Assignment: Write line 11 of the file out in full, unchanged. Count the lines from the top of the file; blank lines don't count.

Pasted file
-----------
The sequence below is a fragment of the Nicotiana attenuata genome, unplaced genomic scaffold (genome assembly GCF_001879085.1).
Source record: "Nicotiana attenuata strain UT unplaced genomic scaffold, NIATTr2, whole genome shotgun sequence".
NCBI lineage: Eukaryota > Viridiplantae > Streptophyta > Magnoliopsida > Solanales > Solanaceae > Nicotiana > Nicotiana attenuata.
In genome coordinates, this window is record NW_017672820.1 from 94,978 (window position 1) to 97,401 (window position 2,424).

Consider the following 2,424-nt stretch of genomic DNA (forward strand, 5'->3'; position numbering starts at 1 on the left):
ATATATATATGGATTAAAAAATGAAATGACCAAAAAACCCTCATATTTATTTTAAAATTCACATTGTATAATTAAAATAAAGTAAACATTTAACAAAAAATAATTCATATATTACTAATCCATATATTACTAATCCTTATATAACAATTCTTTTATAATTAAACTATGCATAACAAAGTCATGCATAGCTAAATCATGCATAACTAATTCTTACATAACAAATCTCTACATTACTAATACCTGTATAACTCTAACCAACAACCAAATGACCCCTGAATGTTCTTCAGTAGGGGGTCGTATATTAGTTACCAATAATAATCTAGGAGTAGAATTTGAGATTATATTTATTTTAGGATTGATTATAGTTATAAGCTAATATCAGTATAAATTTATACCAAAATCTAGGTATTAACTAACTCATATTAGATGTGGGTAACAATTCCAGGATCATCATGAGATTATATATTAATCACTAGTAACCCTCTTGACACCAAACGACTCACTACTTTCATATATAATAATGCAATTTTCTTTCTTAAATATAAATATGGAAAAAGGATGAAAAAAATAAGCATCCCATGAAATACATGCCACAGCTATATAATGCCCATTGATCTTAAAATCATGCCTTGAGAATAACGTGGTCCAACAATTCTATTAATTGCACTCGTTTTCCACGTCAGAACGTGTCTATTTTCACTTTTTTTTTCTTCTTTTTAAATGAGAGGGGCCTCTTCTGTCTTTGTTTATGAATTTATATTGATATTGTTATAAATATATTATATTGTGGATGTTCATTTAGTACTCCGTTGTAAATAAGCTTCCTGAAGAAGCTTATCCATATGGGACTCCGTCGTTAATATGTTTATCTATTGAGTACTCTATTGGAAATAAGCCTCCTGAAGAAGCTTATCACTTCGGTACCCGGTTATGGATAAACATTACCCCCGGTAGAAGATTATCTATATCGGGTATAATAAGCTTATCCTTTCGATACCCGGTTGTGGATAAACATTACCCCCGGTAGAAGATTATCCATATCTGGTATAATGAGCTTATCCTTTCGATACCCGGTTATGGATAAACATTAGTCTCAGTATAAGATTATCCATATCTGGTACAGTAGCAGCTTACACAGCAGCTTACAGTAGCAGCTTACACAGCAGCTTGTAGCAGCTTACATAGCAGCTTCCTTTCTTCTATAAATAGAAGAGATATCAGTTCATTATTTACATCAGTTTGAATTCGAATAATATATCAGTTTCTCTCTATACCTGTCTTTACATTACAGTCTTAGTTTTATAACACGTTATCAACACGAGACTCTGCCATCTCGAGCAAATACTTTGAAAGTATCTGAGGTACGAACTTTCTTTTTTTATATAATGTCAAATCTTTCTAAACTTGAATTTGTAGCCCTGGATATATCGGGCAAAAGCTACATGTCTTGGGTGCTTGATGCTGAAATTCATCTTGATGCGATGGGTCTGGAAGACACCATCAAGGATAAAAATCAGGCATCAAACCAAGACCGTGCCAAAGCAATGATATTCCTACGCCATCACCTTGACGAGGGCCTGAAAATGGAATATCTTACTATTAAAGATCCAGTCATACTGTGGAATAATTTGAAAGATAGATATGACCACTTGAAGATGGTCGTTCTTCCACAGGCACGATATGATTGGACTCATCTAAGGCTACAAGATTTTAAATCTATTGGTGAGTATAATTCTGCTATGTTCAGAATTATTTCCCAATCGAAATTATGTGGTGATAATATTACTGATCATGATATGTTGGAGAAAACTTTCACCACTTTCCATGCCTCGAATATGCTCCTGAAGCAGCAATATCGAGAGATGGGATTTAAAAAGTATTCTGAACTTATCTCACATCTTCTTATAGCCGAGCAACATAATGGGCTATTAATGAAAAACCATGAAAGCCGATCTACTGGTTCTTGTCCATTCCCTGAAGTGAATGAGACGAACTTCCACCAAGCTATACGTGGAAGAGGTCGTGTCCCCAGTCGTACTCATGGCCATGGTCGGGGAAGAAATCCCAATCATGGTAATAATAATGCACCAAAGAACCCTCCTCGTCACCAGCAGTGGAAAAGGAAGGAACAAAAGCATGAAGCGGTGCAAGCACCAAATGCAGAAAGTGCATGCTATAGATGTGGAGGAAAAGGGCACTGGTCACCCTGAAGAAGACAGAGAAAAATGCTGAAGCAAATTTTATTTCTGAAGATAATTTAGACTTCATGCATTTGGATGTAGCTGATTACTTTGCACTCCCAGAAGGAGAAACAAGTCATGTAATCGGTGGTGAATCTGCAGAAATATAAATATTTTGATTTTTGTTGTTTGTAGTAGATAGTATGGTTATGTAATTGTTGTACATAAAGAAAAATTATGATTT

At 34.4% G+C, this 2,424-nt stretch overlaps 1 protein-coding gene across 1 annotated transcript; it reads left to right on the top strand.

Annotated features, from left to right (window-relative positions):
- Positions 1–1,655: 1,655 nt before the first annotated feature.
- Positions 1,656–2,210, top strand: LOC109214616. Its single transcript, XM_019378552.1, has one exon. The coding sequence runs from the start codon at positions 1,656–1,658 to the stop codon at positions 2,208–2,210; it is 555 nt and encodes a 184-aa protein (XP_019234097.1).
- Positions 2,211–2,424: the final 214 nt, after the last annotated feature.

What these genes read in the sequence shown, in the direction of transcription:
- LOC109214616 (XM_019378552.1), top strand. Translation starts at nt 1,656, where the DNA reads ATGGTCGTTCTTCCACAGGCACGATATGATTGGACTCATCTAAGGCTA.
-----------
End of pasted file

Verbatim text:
- Positions 2,211–2,424: the final 214 nt, after the last annotated feature.